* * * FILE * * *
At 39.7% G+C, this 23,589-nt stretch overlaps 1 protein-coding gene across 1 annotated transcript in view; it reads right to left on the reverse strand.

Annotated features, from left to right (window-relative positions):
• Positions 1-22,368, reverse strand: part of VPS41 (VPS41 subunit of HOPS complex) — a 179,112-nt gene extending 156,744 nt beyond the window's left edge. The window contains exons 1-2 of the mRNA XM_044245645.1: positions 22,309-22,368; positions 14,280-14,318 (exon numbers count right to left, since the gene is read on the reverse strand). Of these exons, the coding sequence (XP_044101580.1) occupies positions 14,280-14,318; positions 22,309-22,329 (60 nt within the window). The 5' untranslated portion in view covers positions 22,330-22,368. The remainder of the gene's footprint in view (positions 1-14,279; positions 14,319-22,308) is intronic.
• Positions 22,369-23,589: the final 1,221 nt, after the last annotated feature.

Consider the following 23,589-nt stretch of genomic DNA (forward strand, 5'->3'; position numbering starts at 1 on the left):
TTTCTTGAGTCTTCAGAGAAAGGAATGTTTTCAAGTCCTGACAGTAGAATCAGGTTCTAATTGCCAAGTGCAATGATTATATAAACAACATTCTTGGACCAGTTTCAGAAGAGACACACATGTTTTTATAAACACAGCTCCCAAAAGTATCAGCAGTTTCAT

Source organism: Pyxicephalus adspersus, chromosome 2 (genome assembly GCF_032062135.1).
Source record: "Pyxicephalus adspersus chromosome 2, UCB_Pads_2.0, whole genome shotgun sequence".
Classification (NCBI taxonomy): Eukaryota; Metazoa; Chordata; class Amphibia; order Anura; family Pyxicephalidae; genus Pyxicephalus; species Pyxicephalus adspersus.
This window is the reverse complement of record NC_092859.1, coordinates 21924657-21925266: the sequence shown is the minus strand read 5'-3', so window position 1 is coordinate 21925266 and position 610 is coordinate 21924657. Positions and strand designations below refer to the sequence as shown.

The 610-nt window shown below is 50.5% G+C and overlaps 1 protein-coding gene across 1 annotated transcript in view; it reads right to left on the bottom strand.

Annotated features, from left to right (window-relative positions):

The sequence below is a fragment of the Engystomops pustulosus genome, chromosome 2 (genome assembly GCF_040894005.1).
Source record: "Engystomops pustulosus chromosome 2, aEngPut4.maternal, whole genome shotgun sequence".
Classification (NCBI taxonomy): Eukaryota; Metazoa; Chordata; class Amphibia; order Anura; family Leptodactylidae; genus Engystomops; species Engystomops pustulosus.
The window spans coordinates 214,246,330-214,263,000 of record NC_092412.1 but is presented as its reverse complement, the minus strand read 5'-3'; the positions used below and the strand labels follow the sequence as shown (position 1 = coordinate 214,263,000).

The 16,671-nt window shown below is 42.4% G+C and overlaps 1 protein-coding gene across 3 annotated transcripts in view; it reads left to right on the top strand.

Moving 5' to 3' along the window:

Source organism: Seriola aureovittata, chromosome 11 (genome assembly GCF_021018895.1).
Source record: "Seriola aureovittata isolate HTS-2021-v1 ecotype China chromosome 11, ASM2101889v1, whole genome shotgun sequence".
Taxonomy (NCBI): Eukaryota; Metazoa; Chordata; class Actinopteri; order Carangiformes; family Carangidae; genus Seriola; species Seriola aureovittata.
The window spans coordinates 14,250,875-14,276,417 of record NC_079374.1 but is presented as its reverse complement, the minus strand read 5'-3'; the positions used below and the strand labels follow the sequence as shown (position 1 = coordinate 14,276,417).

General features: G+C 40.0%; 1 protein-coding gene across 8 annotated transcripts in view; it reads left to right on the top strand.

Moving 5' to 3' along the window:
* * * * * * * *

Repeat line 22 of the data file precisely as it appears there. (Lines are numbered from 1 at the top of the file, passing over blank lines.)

The window spans coordinates 14,250,875-14,276,417 of record NC_079374.1 but is presented as its reverse complement, the minus strand read 5'-3'; the positions used below and the strand labels follow the sequence as shown (position 1 = coordinate 14,276,417).